In the past, evolutionary algorithms (EAs) that use probabilistic modeling of the best solutions incorporated latent or hidden variables to the models as a more accurate way to represent the search distributions. Recently, a number of neural-network models that compute approximations of posterior (latent variable) distributions have been introduced. In this paper, we investigate the use of the variational autoencoder (VAE), a class of neural-network based generative model, for modeling and sampling search distributions as part of an estimation of distribution algorithm. We show that VAE can capture dependencies between decision variables and objectives. This feature is proven to improve the sampling capacity of model based EAs. Furthermore, we extend the original VAE model by adding a new, fitness-approximating network component. We show that it is possible to adapt the architecture of these models and we present evidence of how to extend VAEs to better fulfill the requirements of probabilistic modeling in EAs. While our results are not yet competitive with state of the art probabilistic-based optimizers, they represent a promising direction for the application of generative models within EDAs.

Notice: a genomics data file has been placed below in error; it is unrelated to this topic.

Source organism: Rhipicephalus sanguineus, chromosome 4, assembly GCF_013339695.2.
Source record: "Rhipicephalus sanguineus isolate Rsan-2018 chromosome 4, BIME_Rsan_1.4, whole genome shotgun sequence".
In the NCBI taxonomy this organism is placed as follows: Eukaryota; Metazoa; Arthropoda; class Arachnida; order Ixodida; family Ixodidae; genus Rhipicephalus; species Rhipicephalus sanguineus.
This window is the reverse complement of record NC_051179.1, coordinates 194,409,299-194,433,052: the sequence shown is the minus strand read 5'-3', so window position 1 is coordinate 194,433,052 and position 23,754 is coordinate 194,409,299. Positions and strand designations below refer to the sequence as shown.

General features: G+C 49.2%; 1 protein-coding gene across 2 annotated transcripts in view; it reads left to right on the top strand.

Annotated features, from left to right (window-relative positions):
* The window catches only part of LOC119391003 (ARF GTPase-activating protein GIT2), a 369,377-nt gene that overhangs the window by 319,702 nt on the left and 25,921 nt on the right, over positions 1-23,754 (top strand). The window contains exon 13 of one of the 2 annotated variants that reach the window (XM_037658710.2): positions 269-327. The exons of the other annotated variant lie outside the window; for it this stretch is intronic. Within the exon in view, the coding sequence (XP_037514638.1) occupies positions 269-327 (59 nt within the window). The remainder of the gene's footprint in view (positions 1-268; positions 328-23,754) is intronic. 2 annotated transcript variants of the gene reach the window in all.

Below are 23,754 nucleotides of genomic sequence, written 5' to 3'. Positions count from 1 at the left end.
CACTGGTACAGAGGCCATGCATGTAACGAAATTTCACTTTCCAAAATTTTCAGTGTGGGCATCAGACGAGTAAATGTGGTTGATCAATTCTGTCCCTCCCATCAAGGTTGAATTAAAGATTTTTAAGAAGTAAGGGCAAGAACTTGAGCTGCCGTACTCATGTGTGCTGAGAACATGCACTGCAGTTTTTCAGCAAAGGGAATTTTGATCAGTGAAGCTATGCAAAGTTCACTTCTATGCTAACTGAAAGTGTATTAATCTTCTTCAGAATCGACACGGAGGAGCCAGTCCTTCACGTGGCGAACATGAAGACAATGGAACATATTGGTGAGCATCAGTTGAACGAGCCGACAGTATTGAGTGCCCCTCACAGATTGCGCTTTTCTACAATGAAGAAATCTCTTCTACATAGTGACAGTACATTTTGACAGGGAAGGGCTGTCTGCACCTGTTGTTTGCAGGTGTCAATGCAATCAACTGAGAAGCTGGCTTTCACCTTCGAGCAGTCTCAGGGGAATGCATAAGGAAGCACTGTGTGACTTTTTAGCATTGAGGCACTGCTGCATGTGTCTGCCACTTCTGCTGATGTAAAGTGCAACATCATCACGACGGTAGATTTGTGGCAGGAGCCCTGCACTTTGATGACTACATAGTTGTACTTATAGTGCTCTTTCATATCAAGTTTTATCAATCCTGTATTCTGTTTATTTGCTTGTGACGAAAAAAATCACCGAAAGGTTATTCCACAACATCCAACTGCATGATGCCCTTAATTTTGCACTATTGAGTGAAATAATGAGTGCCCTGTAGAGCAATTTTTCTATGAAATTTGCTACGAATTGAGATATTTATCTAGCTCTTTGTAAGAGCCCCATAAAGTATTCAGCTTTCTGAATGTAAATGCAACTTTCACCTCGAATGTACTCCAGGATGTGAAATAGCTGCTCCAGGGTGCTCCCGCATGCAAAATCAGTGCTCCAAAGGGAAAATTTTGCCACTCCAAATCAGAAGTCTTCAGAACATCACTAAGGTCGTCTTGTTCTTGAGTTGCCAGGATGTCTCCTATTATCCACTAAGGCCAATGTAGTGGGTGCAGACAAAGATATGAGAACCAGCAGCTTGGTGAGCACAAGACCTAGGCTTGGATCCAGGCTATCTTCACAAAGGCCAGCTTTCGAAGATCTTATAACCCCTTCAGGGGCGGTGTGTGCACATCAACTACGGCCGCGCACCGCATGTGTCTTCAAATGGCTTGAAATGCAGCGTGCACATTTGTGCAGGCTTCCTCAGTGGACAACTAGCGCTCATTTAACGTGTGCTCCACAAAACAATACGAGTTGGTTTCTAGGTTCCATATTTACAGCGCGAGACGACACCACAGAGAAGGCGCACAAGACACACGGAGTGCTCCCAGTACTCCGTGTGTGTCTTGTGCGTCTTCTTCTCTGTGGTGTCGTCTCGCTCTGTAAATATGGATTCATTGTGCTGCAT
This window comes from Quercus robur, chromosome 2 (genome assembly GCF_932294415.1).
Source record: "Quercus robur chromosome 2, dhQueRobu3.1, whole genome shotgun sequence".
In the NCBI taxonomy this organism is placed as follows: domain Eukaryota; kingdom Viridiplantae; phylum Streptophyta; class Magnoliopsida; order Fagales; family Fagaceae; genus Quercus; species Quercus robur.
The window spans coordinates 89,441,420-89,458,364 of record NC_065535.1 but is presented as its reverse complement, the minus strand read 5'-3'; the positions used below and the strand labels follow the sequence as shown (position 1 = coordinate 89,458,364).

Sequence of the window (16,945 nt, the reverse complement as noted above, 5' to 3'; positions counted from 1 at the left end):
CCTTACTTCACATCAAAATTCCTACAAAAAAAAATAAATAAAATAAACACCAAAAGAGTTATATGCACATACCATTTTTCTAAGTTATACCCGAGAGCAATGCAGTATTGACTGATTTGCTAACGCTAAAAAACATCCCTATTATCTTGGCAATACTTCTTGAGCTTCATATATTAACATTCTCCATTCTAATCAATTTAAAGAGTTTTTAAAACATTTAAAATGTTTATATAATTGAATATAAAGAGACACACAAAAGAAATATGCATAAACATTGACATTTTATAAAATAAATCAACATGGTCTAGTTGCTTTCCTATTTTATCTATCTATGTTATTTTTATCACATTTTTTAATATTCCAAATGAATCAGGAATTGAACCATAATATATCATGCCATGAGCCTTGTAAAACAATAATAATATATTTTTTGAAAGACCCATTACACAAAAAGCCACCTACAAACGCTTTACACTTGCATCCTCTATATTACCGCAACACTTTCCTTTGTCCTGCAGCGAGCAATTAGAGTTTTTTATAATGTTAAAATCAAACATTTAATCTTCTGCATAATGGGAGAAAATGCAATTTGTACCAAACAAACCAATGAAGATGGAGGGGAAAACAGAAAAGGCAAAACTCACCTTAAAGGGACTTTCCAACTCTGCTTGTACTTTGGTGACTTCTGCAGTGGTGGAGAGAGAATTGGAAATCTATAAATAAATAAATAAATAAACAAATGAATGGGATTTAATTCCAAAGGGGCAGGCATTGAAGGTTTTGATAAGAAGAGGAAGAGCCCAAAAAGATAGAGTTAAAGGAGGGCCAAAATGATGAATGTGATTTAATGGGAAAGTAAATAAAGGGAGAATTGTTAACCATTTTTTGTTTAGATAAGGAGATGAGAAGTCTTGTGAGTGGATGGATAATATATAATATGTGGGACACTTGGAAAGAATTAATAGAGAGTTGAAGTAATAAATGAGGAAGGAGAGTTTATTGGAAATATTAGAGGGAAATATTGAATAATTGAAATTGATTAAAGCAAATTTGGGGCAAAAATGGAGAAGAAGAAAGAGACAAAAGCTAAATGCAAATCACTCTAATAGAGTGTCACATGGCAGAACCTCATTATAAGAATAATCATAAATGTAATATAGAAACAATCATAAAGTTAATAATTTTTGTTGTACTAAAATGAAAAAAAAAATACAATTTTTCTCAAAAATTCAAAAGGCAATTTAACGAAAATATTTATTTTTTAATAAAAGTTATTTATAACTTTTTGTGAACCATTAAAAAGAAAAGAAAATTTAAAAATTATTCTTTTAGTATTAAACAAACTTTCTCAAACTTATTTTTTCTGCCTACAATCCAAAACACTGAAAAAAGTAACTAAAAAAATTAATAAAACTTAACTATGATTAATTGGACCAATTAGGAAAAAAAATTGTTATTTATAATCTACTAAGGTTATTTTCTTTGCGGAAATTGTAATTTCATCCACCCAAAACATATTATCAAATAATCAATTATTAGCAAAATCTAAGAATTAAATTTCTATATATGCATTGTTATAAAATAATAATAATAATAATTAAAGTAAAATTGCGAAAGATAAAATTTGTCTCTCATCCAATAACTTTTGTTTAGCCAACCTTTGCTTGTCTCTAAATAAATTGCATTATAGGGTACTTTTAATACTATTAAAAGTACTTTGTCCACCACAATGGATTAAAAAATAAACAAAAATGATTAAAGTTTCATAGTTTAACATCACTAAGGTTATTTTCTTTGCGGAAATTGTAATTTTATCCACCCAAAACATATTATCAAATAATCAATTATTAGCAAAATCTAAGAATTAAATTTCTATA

Real-valued evolutionary multi-modal optimization driven by hill-valley clustering
Model-based evolutionary algorithms (EAs) adapt an underlying search model to features of the problem at hand, such as the linkage between problem variables. The performance of EAs often deteriorates as multiple modes in the fitness landscape are modelled with a unimodal search model. The number of modes is however often unknown a priori, especially in a black-box setting, which complicates adaptation of the search model. In this work, we focus on models that can adapt to the multi-modality of the fitness landscape. Specifically, we introduce Hill-Valley Clustering, a remarkably simple approach to adaptively cluster the search space in niches, such that a single mode resides in each niche. In each of the located niches, a core search algorithm is initialized to optimize that niche. Combined with an EA and a restart scheme, the resulting Hill-Valley EA (HillVallEA) is compared to current state-of-the-art niching methods on a standard benchmark suite for multi-modal optimization. Numerical results in terms of the detected number of global optima show that, in spite of its simplicity, HillVallEA is competitive within the limited budget of the benchmark suite, and shows superior performance in the long run.